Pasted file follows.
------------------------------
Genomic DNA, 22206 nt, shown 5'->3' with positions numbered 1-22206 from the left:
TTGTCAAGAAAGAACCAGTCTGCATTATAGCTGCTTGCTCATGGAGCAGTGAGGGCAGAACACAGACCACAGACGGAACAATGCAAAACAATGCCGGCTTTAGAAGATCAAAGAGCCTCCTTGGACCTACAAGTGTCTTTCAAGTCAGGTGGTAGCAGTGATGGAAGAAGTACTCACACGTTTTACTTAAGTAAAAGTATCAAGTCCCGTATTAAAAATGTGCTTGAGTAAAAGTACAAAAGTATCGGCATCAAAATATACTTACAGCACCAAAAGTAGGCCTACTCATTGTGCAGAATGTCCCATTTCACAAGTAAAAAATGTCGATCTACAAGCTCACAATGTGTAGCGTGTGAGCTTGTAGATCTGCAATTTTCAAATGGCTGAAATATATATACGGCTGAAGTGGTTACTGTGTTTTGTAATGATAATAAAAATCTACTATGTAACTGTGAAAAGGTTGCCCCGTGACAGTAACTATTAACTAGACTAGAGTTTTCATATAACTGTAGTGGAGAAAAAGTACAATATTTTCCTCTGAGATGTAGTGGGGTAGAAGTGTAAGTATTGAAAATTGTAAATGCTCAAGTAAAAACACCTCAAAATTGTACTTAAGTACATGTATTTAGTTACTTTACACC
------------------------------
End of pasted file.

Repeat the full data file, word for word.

Genomic DNA, 22206 nt, shown 5'->3' with positions numbered 1-22206 from the left:
TTGTCAAGAAAGAACCAGTCTGCATTATAGCTGCTTGCTCATGGAGCAGTGAGGGCAGAACACAGACCACAGACGGAACAATGCAAAACAATGCCGGCTTTAGAAGATCAAAGAGCCTCCTTGGACCTACAAGTGTCTTTCAAGTCAGGTGGTAGCAGTGATGGAAGAAGTACTCACACGTTTTACTTAAGTAAAAGTATCAAGTCCCGTATTAAAAATGTGCTTGAGTAAAAGTACAAAAGTATCGGCATCAAAATATACTTACAGCACCAAAAGTAGGCCTACTCATTGTGCAGAATGTCCCATTTCACAAGTAAAAAATGTCGATCTACAAGCTCACAATGTGTAGCGTGTGAGCTTGTAGATCTGCAATTTTCAAATGGCTGAAATATATATACGGCTGAAGTGGTTACTGTGTTTTGTAATGATAATAAAAATCTACTATGTAACTGTGAAAAGGTTGCCCCGTGACAGTAACTATTAACTAGACTAGAGTTTTCATATAACTGTAGTGGAGAAAAAGTACAATATTTTCCTCTGAGATGTAGTGGGGTAGAAGTGTAAGTATTGAAAATTGTAAATGCTCAAGTAAAAACACCTCAAAATTGTACTTAAGTACATGTATTTAGTTACTTTACACC